Sure there is more action and everything gets ramped up but it does this so suddenly, and so early into the movie (about half way through), that once we get past the most energetic car chase of the movie (in which Driver is trying to get away with Standard’s accomplice and the money that was just stolen) it returns back to it’s slower pace. Now of course the viewer doesn’t know that the movie won’t outdo itself by the end but I can tell you it doesn’t. In fact the third and final car chase (if you want to call it that) is so anticlimactic for a movie with its main character named Driver that you almost leave a little disappointed. The story has no rhythm or timing and because of that it’s fairly boring to watch the second time around.
It feels as though the reason this movie was given money to be made was solely based on the opening scene, the first car chase. More happens in those few minutes at the beginning than everything after the opening credits roll. The audience is immediately thrust into this character’s nefarious life. On display is Driver’s cool and collected manner as he’s trying to evade the police. He has planned the entire getaway out. Knowing that outrunning the police is foolish, he instead is vigilant of the police around him and is able to outsmart them to an extent and is able to outrun them at a second’s notice as needed, until ultimately we see him pull into a heavily populated parking garage right as a sporting event is being let out. The action sequence is more about tension than it is about speed or explosions, which is a very nice change-up to the normal car chase scene. The audience also gets a lot of information about the character and immediately are interested to figure out his motivations for doing this type of work. Unfortunately that is basically all the audience learns about the character, from then on it is more of Driver being a force rather than a character. Driver isn’t a real character (he doesn’t even have a real name) but something feels absent after the movie. Driver is a force capable of doing great and terrible things but as the movie is paced so poorly the tension doesn’t really come to a head near the end and that almost ruins the entire movie.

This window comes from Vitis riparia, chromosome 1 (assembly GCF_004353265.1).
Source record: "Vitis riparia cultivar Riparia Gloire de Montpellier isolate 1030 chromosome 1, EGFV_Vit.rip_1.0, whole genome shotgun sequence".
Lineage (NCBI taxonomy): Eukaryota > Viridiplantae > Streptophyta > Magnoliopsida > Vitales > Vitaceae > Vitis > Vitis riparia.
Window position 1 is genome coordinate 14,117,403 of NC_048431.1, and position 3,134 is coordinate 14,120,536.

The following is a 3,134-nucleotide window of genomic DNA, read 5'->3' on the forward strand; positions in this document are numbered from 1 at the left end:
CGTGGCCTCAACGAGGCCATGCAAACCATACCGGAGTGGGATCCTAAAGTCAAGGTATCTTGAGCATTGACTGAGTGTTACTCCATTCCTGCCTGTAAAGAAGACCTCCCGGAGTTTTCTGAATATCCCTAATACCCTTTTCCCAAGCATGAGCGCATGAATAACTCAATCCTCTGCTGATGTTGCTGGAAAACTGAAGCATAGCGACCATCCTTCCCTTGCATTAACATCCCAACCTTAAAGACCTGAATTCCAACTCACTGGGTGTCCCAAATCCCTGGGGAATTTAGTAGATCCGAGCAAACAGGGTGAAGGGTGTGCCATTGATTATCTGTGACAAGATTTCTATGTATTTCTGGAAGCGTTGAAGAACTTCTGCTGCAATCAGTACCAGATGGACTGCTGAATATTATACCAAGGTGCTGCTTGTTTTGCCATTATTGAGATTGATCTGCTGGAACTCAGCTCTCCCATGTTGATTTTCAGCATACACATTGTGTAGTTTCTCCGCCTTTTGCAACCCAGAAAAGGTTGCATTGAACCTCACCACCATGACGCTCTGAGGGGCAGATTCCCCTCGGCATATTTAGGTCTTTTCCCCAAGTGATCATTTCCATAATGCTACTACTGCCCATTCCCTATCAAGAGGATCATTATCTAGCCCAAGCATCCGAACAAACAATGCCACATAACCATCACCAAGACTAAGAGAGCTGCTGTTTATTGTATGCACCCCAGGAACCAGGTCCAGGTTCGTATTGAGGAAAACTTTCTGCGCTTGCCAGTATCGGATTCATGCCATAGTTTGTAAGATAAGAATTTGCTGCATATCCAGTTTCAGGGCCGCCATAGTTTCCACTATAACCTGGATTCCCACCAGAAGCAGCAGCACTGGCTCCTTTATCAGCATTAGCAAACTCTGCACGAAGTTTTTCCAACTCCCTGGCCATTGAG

Aside from Gosling who does a fairly good job with the scraps he is given (basically act cool but intense at the same time) and the solid Mulligan (who is set up as an innocent and mouse-ish young adult and allows herself to get lost in the shuffle of the world), the rest of the movie is miscast. Much like Driver’s backstory, the backstories for both Albert Brooks‘s (not to mention it’s hard for me to think of him as anything but an over-protective clown fish) and Ron Perlman‘s “bad guy” mafia characters are absent which almost renders them as a non-threat. By the time the scene comes around, about two-thirds of the way in, where Albert Brooks stabs a low-level mafia enforcer, one of Brooks’s employees, with a knife in the eye it is too late. Again the movie that relies on stored up tension doesn’t properly give us a true threat to fear until the last third of the movie and that hinders the final showdown. In fact none of the movie characters are actual characters. They are more like cardboard cut-outs, they lack much depth and are basically just there so that the force who is Driver can go through them, this includes Bryan Cranston’s good guy who’s down on his luck character. They are archetypes that are never allowed to grow or change and go unexplained.
If you haven’t seen Drive it is worth your time, simply for being an action movie that doesn’t rely on action. However the first impression will be the best impression you’ll have. All subsequent viewings will most likely make you yearn for that first time Driver drove off into the nighttime with his 80s synth theme reminding us all that he is “a real human being…and a real hero,“even if the first part of the chorus isn’t entirely true.